In the week of 24-28 of January the European Parliament was the scene of a fusion dinner- debate and an exhibition on ITER and fusion energy. The events were organised by M. Beurskens of the Association EURATOM FOM-Rijnhuizen (The Netherlands), together with K.-H. Steuer and S. Girten of the Association EURATOM-IPP Garching (Germany).

Almost 90 guests gathered in the Members Salon at the European Parliament on January 25 for a special dinner-debate on the role of fusion in the future energy mix. Among the guests were about 30 members of the European Parliament from many countries, an equal number of distinguished guests from the European fusion community, and a number of representatives of the European Commission, the World Energy Council and the Dutch ministries of Education and Foreign Affairs. The event was hosted by the Dutch MEP Dr. D. Corbey, who also gave the opening and closing addresses, in which she stressed the need to be clear about the return on investment and potential spin-offs of fusion research. Prof. N. Lopes Cardozo, head of fusion research at FOM-Rijnhuizen, acted as chairman. He introduced the energy problems of the modern world in a short speech.

After the starter, Prof. Sir C. Llewellyn Smith, director of the Association EURATOM-UKAEA, addressed the current developments of fusion research and the role of ITER towards sustainable and commercial exploitation of fusion power. He pointed out that fusion is among the very few options that can contribute significantly to a truly sustainable energy system, and that all options require an increased level of funding. After the main course, Prof. J. Li, Director of the Institute of Plasma Physics of the Chinese Academy of Sciences, spoke about China’s economic ambitions, and its growing energy needs. “China wants to be among the first nations to employ commercial fusion power,” he said. Li explained that at the moment, China is the second largest CO2 producing country, and already the world second largest oil importer. Li spoke words of praise to the European governments for their far-sightedness in spearheading the development of fusion energy. Between the courses, lively discussions were heard at the dinner tables. The general opinion that arose from the plenary discussion was very supportive of fusion, with questions mainly focusing on matters of finance and spin-off.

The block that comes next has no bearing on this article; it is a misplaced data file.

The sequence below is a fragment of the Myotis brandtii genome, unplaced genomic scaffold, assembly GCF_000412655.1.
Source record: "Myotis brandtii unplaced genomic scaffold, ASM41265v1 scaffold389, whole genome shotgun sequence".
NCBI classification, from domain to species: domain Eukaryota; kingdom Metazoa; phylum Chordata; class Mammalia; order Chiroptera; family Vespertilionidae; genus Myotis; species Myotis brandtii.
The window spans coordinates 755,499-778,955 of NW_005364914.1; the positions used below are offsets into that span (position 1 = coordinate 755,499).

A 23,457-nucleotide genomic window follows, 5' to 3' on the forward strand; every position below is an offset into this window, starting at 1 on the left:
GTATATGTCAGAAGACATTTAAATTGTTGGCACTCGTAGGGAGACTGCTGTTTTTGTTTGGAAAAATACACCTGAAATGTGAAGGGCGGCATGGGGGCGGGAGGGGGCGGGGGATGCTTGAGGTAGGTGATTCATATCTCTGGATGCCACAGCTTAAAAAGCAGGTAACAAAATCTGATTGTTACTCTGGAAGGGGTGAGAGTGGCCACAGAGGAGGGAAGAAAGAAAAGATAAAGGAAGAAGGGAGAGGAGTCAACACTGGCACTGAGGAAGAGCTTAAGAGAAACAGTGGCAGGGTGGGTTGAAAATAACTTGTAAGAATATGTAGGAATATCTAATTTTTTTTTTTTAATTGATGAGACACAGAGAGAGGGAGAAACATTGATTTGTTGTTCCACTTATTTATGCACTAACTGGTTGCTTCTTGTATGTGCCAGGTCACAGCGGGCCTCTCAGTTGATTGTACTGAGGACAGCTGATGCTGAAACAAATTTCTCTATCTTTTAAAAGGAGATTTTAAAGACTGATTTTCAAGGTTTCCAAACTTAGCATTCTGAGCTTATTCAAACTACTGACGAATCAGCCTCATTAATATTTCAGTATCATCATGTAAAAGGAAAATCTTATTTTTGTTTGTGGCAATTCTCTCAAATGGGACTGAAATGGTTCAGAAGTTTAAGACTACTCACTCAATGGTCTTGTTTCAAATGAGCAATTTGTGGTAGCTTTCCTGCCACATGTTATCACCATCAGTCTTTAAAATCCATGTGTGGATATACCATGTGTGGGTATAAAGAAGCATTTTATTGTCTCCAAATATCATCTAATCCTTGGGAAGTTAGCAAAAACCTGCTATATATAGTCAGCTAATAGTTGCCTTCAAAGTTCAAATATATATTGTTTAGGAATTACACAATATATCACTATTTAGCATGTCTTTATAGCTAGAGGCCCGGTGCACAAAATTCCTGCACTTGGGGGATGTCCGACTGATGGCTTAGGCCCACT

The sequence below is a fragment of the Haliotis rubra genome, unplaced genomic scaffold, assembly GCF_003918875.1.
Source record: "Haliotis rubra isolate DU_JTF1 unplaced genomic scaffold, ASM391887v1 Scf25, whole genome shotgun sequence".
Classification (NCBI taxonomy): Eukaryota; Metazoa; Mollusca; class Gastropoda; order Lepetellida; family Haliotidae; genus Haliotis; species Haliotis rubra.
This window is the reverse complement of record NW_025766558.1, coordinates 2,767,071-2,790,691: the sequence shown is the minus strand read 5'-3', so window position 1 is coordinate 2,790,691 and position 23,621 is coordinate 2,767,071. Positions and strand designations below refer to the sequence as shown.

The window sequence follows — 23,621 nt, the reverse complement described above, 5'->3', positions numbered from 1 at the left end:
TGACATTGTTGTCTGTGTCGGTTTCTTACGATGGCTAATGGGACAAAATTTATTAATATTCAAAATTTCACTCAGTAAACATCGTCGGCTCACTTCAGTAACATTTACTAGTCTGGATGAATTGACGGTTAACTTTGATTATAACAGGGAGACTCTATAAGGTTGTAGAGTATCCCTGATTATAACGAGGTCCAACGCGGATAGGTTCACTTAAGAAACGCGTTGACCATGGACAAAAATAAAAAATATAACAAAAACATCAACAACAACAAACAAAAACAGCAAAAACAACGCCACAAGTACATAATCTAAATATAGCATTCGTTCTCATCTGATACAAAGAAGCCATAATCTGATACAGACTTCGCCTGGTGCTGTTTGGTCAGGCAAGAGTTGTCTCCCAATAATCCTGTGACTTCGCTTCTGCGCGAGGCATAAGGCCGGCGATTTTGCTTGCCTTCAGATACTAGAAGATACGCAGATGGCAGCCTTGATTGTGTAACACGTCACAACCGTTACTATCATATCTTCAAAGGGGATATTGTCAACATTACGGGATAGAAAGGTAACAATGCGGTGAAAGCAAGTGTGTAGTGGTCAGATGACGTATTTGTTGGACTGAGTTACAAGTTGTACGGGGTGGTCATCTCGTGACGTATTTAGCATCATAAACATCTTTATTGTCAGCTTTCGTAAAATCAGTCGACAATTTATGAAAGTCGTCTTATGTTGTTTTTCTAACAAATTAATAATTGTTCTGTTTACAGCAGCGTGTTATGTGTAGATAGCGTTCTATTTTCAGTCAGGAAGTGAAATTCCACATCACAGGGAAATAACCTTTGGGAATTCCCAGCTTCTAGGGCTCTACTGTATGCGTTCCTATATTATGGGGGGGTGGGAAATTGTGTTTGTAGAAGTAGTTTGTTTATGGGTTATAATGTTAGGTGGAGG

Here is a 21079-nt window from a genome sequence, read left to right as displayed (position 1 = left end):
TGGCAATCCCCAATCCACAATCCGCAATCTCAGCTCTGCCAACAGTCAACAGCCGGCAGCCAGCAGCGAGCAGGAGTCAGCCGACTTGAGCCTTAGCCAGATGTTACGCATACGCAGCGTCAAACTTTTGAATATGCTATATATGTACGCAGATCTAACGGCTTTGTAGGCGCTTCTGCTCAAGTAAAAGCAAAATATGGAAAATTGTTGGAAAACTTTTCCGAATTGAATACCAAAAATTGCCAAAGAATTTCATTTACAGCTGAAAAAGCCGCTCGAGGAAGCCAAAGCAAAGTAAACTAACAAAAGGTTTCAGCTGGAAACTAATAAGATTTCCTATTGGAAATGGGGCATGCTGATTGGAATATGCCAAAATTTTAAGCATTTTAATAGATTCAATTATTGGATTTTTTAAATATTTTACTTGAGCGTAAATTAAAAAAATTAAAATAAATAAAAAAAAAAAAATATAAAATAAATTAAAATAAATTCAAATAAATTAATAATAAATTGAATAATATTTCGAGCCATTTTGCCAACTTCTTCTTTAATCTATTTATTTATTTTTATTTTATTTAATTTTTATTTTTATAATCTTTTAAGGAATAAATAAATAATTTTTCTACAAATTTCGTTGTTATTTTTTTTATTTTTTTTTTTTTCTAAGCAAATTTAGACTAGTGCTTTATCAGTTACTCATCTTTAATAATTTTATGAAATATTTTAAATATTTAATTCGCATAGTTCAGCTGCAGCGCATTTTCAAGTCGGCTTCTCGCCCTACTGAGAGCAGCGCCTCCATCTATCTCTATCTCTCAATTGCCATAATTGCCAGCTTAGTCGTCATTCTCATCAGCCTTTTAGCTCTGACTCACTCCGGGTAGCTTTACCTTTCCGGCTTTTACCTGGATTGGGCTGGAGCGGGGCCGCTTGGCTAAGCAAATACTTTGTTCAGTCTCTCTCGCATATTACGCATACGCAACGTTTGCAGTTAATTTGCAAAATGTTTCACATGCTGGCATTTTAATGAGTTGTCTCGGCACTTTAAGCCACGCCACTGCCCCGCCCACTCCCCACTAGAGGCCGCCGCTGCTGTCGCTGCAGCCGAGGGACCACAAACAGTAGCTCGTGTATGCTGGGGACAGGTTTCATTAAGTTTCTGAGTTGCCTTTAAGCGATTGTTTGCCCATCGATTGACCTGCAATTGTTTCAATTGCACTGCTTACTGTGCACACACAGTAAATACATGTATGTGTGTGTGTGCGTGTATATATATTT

In the same week that the Dinner Debate was held, an exhibition was held at a central location in the European Parliament. It featured the Fusion Road Show, the ITER model and other Fusion Expo items, and introductory posters. The exhibition was set up and manned by colleagues from the EURATOM Associations UKAEA, ERM, HAS, ENEA, and FOM, together forming a very good representation of the European fusion programme.

The exhibition drew about 400 visitors, among them many MEPs or their assistants. Generally, the visitors were genuinely interested in fusion energy, and engaged in discussion with the crew of the fusion exposition. The general perception was that the energy problem has significantly risen on the political agenda, that people start to realise the full proportion of it, and are quite willing to consider new technologies, in particular fusion. Some 800 Fusion CD-Roms and 400 brochures on fusion were handed out.